216 F2d 226 Willingham v. Life & Casualty Insurance Company of Tennessee
216 F.2d 226
47 A.L.R.2d 1017
Mrs. Harold S. WILLINGHAM nee Francis S. McCall,
LIFE & CASUALTY INSURANCE COMPANY OF TENNESSEE.
United States Court of Appeals Fifth Circuit.
Oct. 22, 1954.
Harold S. Willingham, Marietta, Ga., Allen Post, Atlanta, Ga., for appellant. Moise, Post & Gardner, Atlanta, Ga., of counsel.
William F. Buchanan and Newell Edenfield, Atlanta, Ga., for appellee.
Before HUTCHESON, Chief Judge, and RIVES and TUTTLE, Circuit Judges.
RIVES, Circuit Judge.
This is a suit brought by the beneficiary upon a policy of insurance issued upon the life of her husband, who while a guest passenger in a private airplane about 500 feet above the ground, jumped or was thrown from the airplane and upon striking the ground was killed. The plane crashed into the Indian River about 700 yards from the point where the insured landed. The policy afforded both ordinary life insurance, and a supplemental accidental death benefit, 'issued in connection with and made a part of policy', each in the amount of $5,000. Suit was brought for the face amount of the policy and for the accidental death benefit, plus interest.
The policy contained the following provisions, upon which the insurance company solely relied.
Ordinary Life Insurance
'Aviation. Should the death of the Insured result from operating, or riding in, any kind of aircraft, except as a fare paying passenger in a licensed passenger aircraft operated by a licensed pilot on a regular passenger route between definitely established air ports, only the reserve under this policy shall be payable and said reserve shall be in full settlement of all claims hereunder.'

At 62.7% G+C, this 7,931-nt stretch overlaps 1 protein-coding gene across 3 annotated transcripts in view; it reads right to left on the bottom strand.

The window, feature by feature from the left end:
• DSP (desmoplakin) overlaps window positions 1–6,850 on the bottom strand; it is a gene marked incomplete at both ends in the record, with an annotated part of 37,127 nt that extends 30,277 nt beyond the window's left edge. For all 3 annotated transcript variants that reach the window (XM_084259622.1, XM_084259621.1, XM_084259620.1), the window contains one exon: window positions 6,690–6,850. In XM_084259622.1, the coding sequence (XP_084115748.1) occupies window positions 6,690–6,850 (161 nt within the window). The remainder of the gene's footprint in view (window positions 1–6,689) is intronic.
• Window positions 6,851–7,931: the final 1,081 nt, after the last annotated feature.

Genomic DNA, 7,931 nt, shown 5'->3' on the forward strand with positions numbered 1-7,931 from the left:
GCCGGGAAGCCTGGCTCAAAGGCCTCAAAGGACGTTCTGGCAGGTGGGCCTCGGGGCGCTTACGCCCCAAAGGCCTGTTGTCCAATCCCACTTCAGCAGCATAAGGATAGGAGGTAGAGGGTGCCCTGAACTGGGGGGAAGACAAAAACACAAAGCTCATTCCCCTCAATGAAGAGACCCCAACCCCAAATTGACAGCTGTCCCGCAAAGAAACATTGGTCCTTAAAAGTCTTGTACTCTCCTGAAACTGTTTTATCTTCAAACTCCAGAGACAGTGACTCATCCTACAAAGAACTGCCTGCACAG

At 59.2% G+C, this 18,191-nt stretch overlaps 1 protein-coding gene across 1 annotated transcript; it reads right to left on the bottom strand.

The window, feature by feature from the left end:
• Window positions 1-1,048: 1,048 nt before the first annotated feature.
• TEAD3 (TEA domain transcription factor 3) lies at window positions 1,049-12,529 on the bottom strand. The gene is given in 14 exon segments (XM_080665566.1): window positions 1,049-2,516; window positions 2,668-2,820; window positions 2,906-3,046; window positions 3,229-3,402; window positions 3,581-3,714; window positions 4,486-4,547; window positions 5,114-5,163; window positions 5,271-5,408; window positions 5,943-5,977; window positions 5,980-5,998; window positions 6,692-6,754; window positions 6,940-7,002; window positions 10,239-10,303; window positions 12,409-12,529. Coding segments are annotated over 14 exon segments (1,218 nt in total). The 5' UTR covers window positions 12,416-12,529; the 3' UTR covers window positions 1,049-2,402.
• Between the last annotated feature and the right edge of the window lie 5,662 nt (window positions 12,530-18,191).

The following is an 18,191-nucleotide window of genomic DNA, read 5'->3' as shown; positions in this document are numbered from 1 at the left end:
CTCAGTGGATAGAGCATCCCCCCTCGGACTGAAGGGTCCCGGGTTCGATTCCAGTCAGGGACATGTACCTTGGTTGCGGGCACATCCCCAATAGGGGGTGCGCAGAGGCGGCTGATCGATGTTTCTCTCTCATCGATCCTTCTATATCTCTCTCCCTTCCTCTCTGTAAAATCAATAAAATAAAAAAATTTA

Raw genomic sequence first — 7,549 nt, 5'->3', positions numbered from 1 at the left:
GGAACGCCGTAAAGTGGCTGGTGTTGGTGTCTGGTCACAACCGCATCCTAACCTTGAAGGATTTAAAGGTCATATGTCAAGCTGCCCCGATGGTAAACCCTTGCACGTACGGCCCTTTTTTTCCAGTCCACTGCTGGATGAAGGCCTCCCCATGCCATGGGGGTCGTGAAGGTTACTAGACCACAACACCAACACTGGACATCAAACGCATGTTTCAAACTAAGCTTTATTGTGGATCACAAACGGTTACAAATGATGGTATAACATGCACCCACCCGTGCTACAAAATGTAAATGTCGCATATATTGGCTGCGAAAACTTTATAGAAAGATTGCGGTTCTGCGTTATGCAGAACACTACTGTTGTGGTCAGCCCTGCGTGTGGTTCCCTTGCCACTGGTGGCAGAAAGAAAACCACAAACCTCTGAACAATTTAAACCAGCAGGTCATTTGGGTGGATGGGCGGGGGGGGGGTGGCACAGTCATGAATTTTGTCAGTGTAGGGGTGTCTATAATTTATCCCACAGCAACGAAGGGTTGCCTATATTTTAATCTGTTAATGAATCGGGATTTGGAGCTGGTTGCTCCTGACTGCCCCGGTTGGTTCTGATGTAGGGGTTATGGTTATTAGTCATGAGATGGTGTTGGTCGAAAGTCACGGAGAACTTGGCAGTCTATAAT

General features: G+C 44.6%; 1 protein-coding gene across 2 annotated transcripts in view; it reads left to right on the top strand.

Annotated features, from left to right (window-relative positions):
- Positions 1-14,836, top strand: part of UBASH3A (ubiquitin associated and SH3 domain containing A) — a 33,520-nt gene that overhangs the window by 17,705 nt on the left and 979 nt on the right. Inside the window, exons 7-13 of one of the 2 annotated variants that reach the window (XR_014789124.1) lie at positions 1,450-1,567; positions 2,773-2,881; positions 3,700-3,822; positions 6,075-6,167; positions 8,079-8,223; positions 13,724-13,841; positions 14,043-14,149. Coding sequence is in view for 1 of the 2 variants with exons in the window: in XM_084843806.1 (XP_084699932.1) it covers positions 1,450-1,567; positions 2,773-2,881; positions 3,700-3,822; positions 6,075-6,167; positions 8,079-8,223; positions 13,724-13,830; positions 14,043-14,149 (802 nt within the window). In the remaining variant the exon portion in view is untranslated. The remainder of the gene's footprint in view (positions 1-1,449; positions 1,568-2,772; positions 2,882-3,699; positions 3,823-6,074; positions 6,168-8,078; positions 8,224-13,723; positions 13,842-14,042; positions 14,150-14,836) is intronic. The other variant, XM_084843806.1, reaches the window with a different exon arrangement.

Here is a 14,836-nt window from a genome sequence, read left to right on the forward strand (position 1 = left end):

Accidental Death Benefit
'This accidental death benefit does not cover self-destruction, sane or insane; death resulting from submarine expeditions; death resulting from operating, riding in, or descending from any kind of aircraft (except as a fare paying passenger on a regular scheduled passenger flight of a commercial aircraft operated by a licensed pilot between definitely established airports); * * *'
The case was tried to the Court without a jury. The Court entered its findings of fact and conclusions of law and a judgment that the plaintiff recover only the sum of $48.38, the reserve under the policy already deposited in court.
The plaintiff appealed, and here contends first that she is entitled to recover both the ordinary life insurance and the accidental death benefit because, 'The death of the insured did not result from operating, or riding in any kind of aircraft, nor from operating, riding in or descending from any kind of aircraft; it resulted, as the Court found, from striking the ground after he had jumped or was thrown from the plane.'
Nicely to separate the results of riding, falling, and landing smacks of medieval sophistry. We think it too clear for serious argument that 'riding in, or descending from' included being thrown from the airplane by its movement in flight, or jumping from the airplane because it was about to crash, and meeting death upon striking the ground. The case is clearly distinguishable on its facts from Bull v. Sun Life Assur. Co. of Canada, 7 Cir., 141 F.2d 456, 155 A.L.R. 1014, and Massachusetts Mutual Life Ins. Co. v. Smith, 5 Cir.,193 F.2d 511, in each of which the evidence failed to establish that death ensued as a result of difficulties of flight afflicting the plane itself. The court properly held, therefore, that the plaintiff was not entitled to recover the accidental death benefit.